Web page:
Australian Immigration department aim to deter asylum seekers with YouTube videos
03 August 2011
Australian Immigration department aim to deter illegal entrants with YouTube videos
The Department of Immigration and Citizenship in Australia has revealed plans to publish online videos of people attempting to enter Australia illegally, being declined entry and sent to Malaysia.
Australian Prime Minister Julia Gillard expressed hope that the videos would "smash the business model of people smugglers" and decrease the number of entrants arriving without an appropriate Australian visa. Immigration Minister Chris Bowen added that he hoped the videos would spread the word about the government’s tough line against those seeking illegal entry, and help to deter those who may be tempted to attempt to enter Australia illegally from travelling to the country. Riot police have been training to deal with the first transfer of asylum seekers to Malaysia.
The announcement follows last week’s controversial deal between Australia and Malaysia, a non-signatory of the international Refugee Convention and the UN Convention Against Torture. The agreement will see Malaysia accept 800 people intercepted attempting to enter Australia illegally by boat and in return, Australia has committed to accommodating 4,000 Malaysian refugees over the next four years. The agreement was criticised by some human rights groups, with Human Rights Watch sending an open letter to both countries' prime ministers in which Bill Frelick, director of the group, described the agreement as "burden-shirking, not burden-sharing" and went on to assert that the agreement "should have been rejected outright because Malaysia is not a party to the Refugee Convention and has no refugee law or procedure. The gap in the treatment of refugees and asylum seekers between Australia and Malaysia remains enormous."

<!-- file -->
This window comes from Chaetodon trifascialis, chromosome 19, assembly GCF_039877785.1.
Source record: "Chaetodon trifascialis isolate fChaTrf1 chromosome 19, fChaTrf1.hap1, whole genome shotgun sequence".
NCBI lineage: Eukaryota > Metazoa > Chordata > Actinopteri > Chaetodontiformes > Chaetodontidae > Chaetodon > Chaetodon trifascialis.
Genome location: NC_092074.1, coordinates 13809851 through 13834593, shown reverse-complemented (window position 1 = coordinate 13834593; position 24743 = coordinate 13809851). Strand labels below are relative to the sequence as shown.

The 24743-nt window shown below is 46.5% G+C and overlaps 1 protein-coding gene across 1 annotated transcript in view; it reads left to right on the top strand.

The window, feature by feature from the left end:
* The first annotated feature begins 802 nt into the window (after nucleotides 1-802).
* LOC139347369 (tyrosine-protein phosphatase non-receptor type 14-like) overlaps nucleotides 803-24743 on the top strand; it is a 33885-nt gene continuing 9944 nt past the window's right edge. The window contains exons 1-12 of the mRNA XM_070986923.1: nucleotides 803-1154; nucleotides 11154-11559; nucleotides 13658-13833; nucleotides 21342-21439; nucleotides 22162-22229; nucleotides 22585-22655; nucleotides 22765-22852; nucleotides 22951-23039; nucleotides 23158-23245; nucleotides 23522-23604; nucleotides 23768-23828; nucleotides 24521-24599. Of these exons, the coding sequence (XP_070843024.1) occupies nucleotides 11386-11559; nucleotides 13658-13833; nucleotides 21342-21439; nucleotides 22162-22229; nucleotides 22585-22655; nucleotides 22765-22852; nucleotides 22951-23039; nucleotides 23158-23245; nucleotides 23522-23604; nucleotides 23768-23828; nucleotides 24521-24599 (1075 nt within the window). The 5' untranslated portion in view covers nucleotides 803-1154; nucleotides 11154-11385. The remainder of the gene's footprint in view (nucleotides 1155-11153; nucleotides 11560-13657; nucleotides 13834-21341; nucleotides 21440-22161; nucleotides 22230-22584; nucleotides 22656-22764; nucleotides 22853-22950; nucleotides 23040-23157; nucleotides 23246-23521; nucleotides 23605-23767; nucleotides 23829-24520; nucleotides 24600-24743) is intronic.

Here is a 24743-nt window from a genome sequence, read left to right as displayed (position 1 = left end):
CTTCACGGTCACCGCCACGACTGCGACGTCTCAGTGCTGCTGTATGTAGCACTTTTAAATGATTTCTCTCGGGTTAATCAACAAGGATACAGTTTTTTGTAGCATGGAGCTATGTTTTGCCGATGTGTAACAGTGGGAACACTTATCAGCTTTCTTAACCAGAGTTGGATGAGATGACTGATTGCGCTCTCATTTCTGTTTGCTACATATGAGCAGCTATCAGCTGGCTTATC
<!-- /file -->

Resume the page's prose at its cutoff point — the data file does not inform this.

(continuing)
The agreement was also criticized by UN Human Rights Commissioner Navi Pillay who described the Australian government's policy as "violating international law", and went on to condemn the government's policy of detaining all asylum seekers who arrive on Australia shores. Pillay said: "When detention is mandatory…it can be considered arbitrary, and therefore in breach of international law. Mandatory detention is also a practice that can - and has - led to suicides, self-harming and deep trauma."
The issue of those seeking entry into Australia either to apply for asylum or without a valid Australian visa is contentious, with politicians of both major parties frequently engaging in tough sounding rhetoric about securing borders and detaining those who enter illegally, for example by boat. Other political parties like the Green Party and groups like Amnesty International point out however that the Migration Act (1958) means it is not illegal to arrive in Australia seeking asylum no matter the means of transport, and that the vast majority of asylum seekers who do arrive on Australian shores are found to be genuine refugees